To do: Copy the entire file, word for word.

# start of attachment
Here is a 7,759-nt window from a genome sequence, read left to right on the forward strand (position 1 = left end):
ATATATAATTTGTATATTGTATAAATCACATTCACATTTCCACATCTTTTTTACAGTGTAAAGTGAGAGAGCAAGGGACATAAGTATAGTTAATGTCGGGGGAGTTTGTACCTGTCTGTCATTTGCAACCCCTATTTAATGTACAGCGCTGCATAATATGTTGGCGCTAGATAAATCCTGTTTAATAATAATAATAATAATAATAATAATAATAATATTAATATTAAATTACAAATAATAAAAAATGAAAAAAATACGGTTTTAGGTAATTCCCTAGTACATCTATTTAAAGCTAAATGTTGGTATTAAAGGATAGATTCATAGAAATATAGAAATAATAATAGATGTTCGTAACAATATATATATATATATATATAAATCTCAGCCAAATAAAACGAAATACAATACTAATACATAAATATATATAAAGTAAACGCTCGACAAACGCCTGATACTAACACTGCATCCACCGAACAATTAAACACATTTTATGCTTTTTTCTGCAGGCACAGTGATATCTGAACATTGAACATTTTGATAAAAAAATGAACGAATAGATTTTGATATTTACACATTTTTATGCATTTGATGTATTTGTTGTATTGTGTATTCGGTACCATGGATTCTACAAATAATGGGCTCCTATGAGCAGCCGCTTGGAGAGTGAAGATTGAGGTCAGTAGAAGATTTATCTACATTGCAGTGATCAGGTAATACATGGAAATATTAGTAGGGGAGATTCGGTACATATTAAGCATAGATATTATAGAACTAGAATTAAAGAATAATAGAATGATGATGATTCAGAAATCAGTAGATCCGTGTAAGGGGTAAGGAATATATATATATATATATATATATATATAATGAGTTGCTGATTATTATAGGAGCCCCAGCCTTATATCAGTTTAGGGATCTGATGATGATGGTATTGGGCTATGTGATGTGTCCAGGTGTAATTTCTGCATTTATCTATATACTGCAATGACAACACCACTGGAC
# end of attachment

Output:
Here is a 7,759-nt window from a genome sequence, read left to right on the forward strand (position 1 = left end):
ATATATAATTTGTATATTGTATAAATCACATTCACATTTCCACATCTTTTTTACAGTGTAAAGTGAGAGAGCAAGGGACATAAGTATAGTTAATGTCGGGGGAGTTTGTACCTGTCTGTCATTTGCAACCCCTATTTAATGTACAGCGCTGCATAATATGTTGGCGCTAGATAAATCCTGTTTAATAATAATAATAATAATAATAATAATAATAATATTAATATTAAATTACAAATAATAAAAAATGAAAAAAATACGGTTTTAGGTAATTCCCTAGTACATCTATTTAAAGCTAAATGTTGGTATTAAAGGATAGATTCATAGAAATATAGAAATAATAATAGATGTTCGTAACAATATATATATATATATATATAAATCTCAGCCAAATAAAACGAAATACAATACTAATACATAAATATATATAAAGTAAACGCTCGACAAACGCCTGATACTAACACTGCATCCACCGAACAATTAAACACATTTTATGCTTTTTTCTGCAGGCACAGTGATATCTGAACATTGAACATTTTGATAAAAAAATGAACGAATAGATTTTGATATTTACACATTTTTATGCATTTGATGTATTTGTTGTATTGTGTATTCGGTACCATGGATTCTACAAATAATGGGCTCCTATGAGCAGCCGCTTGGAGAGTGAAGATTGAGGTCAGTAGAAGATTTATCTACATTGCAGTGATCAGGTAATACATGGAAATATTAGTAGGGGAGATTCGGTACATATTAAGCATAGATATTATAGAACTAGAATTAAAGAATAATAGAATGATGATGATTCAGAAATCAGTAGATCCGTGTAAGGGGTAAGGAATATATATATATATATATATATATATATAATGAGTTGCTGATTATTATAGGAGCCCCAGCCTTATATCAGTTTAGGGATCTGATGATGATGGTATTGGGCTATGTGATGTGTCCAGGTGTAATTTCTGCATTTATCTATATACTGCAATGACAACACCACTGGAC